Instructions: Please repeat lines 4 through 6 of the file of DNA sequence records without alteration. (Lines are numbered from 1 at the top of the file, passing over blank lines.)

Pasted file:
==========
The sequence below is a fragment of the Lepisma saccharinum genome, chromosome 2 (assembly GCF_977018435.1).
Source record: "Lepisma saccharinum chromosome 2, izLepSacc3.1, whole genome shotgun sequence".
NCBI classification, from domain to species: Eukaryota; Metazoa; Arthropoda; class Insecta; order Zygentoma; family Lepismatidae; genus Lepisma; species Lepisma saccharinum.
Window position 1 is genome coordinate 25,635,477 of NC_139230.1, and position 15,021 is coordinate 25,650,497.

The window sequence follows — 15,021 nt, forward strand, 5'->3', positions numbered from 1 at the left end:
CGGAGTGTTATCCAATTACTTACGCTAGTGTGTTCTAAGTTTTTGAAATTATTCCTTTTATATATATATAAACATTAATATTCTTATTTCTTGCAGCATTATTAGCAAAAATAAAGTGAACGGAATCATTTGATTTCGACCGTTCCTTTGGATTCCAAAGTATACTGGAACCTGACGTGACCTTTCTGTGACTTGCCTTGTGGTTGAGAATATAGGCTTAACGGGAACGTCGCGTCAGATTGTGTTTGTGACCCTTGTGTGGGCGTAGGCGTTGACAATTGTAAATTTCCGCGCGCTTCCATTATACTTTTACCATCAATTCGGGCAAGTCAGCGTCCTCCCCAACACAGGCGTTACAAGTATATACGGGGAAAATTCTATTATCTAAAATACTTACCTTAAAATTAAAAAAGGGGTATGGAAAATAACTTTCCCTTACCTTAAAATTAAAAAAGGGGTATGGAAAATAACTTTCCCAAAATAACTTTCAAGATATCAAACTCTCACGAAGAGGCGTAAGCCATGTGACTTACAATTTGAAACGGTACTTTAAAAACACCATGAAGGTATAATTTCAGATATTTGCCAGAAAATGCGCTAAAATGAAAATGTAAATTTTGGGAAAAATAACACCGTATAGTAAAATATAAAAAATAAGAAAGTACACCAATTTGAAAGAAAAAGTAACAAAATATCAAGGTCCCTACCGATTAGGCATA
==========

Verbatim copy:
Window position 1 is genome coordinate 25,635,477 of NC_139230.1, and position 15,021 is coordinate 25,650,497.

The window sequence follows — 15,021 nt, forward strand, 5'->3', positions numbered from 1 at the left end:
CGGAGTGTTATCCAATTACTTACGCTAGTGTGTTCTAAGTTTTTGAAATTATTCCTTTTATATATATATAAACATTAATATTCTTATTTCTTGCAGCATTATTAGCAAAAATAAAGTGAACGGAATCATTTGATTTCGACCGTTCCTTTGGATTCCAAAGTATACTGGAACCTGACGTGACCTTTCTGTGACTTGCCTTGTGGTTGAGAATATAGGCTTAACGGGAACGTCGCGTCAGATTGTGTTTGTGACCCTTGTGTGGGCGTAGGCGTTGACAATTGTAAATTTCCGCGCGCTTCCATTATACTTTTACCATCAATTCGGGCAAGTCAGCGTCCTCCCCAACACAGGCGTTACAAGTATATACGGGGAAAATTCTATTATCTAAAATACTTACCTTAAAATTAAAAAAGGGGTATGGAAAATAACTTTCCCTTACCTTAAAATTAAAAAAGGGGTATGGAAAATAACTTTCCCAAAATAACTTTCAAGATATCAAACTCTCACGAAGAGGCGTAAGCCATGTGACTTACAATTTGAAACGGTACTTTAAAAACACCATGAAGGTATAATTTCAGATATTTGCCAGAAAATGCGCTAAAATGAAAATGTAAATTTTGGGAAAAATAACACCGTATAGTAAAATATAAAAAATAAGAAAGTACACCAATTTGAAAGAAAAAGTAACAAAATATCAAGGTCCCTACCGATTAGGCATA